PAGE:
San Antonio’s “No-Kill by 2012” Goal Draws Some Opposition

Proposed changes to the city's animal code would raise fees and restrictions for cat and dog breeders.

The City of San Antonio Animal Care Services Department revealed that it euthanizes between 40,000 and 50,000 cats and dogs each year, many of whom are unwanted litters of kittens and puppies. In an effort to reduce these numbers the department launched a strategic plan to make the city a no-kill community by 2012.

The comprehensive plan was approved last year by the city council, and strategies include increasing community awareness, owner responsibility, reducing the number of stray animals, securing funds, promoting best practices among animal care organizations and implementing new public policy and ordinances.

As part of the plan, the Animal Care Services Department has proposed changes to the city’s animal code, some of which are drawing opposition.

The proposed code calls for higher fees for unsterilized animals, which are $10 per year for sterilized animals and $75 per year for unsterilized animals. In addition, owners of unaltered dogs would be required to obtain an intact permit each year, which would cost $50. Anyone who breeds a cat or dog would be required to obtain a litter permit, which would cost $75 per litter with a limit of one litter per year.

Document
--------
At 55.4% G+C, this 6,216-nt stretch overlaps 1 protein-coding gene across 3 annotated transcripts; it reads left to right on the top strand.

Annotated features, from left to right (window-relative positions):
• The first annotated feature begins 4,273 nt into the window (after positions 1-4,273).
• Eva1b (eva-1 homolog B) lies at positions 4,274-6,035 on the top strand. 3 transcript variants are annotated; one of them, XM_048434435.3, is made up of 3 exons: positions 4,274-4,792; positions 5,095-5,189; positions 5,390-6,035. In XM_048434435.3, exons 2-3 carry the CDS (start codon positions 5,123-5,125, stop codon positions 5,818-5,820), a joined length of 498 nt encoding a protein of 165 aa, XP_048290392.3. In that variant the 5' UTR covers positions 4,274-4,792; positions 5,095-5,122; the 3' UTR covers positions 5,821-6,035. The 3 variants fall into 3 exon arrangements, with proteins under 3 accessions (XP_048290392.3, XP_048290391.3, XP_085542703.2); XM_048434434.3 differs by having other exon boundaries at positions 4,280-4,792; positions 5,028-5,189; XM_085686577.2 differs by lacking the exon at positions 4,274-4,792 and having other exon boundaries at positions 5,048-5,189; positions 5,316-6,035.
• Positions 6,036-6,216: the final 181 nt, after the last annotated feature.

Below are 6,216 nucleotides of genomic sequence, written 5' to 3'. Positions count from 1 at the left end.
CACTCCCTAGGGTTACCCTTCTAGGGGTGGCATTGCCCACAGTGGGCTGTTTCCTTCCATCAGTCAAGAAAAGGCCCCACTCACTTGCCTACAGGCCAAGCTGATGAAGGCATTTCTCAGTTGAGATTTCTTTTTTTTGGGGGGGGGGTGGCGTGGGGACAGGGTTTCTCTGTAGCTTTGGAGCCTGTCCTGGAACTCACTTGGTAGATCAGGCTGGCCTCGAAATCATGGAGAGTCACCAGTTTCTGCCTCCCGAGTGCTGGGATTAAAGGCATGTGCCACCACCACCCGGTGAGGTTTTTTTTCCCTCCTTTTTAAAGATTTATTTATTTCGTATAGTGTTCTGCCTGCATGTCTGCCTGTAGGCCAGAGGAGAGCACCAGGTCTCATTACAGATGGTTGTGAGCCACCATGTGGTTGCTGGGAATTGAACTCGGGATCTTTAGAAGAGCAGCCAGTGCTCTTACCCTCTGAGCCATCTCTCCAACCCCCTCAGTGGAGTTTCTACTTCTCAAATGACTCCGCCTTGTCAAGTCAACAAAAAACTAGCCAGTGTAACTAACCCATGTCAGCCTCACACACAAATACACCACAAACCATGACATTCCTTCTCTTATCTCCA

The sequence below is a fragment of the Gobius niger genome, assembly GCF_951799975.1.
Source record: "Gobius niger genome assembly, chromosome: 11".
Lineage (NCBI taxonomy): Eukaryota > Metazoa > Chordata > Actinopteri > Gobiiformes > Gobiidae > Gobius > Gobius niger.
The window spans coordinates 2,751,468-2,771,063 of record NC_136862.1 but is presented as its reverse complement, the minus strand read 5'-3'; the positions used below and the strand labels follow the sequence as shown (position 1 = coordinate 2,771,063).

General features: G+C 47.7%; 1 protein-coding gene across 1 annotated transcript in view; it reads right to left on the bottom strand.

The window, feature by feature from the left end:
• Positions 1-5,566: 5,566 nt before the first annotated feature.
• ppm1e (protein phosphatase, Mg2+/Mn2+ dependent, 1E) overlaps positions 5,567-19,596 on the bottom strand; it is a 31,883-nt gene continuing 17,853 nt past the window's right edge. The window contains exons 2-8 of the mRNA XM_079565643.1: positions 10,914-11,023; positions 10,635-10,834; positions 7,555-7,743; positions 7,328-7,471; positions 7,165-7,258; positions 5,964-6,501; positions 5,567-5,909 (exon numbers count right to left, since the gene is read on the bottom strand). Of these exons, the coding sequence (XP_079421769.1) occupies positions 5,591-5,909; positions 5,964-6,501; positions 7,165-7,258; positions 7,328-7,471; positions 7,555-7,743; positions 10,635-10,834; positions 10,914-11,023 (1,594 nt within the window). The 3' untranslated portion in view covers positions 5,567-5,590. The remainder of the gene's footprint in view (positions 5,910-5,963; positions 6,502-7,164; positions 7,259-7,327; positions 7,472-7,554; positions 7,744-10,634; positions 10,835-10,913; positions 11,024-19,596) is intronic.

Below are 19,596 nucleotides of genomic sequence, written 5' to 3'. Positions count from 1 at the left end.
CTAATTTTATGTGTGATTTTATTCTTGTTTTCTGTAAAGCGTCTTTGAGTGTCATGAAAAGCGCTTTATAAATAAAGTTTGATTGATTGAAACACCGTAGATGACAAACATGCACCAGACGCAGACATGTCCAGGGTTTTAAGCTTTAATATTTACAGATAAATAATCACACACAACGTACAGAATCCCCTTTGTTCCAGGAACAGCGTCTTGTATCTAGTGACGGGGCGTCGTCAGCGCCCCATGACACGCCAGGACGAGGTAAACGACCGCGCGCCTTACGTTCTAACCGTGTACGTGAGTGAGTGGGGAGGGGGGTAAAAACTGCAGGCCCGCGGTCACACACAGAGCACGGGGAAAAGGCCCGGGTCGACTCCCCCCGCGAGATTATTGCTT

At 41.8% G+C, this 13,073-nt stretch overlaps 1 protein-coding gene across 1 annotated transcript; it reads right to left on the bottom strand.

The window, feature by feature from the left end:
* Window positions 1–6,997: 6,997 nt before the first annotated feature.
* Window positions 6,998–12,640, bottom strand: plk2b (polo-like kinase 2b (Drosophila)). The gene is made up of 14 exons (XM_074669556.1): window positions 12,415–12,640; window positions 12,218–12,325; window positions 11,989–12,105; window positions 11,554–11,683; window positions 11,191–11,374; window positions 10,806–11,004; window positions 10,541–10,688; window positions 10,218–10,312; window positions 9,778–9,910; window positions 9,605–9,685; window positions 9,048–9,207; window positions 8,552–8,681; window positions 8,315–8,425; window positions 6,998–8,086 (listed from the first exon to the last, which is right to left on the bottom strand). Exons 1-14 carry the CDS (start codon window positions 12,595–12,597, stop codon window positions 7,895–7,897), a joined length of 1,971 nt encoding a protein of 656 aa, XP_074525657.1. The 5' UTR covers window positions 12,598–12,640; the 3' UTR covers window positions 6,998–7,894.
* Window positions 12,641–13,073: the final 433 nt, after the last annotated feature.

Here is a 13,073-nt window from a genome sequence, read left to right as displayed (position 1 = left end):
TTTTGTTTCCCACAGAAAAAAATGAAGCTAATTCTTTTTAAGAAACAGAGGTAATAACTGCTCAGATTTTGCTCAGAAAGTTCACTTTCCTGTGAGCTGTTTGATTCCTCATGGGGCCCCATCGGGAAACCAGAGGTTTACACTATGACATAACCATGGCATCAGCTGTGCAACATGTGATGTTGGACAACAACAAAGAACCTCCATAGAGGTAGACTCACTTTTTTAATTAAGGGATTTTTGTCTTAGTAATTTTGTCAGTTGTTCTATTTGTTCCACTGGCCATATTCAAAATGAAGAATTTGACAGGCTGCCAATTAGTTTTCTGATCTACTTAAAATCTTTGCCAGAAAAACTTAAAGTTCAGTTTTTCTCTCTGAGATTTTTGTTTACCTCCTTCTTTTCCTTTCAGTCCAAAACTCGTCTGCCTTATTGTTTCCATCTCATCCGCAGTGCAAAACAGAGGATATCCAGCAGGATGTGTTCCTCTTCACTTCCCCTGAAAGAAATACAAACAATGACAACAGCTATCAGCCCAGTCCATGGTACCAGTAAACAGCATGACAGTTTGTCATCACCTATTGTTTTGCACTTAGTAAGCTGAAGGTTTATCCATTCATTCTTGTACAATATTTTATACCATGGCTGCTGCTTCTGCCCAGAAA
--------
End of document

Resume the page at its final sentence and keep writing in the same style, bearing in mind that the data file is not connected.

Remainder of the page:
The American Kennel Club opposes these changes, stating they would, in effect, make sterilization mandatory because only a small number of people could afford the high fees, and that these additional burdens on breeders are unnecessary.

The Animal Care Service Department states that the goal of the law is to reduce the euthanasia numbers. The department releases weekly statistics of animals taken in and reported that between Sept. 9 and Sept. 15, it took in 724 animals, adopted out 57 and euthanized 624.

The Animal Care Services board held public meetings last month, and after review, the city council will vote on the proposed changes.

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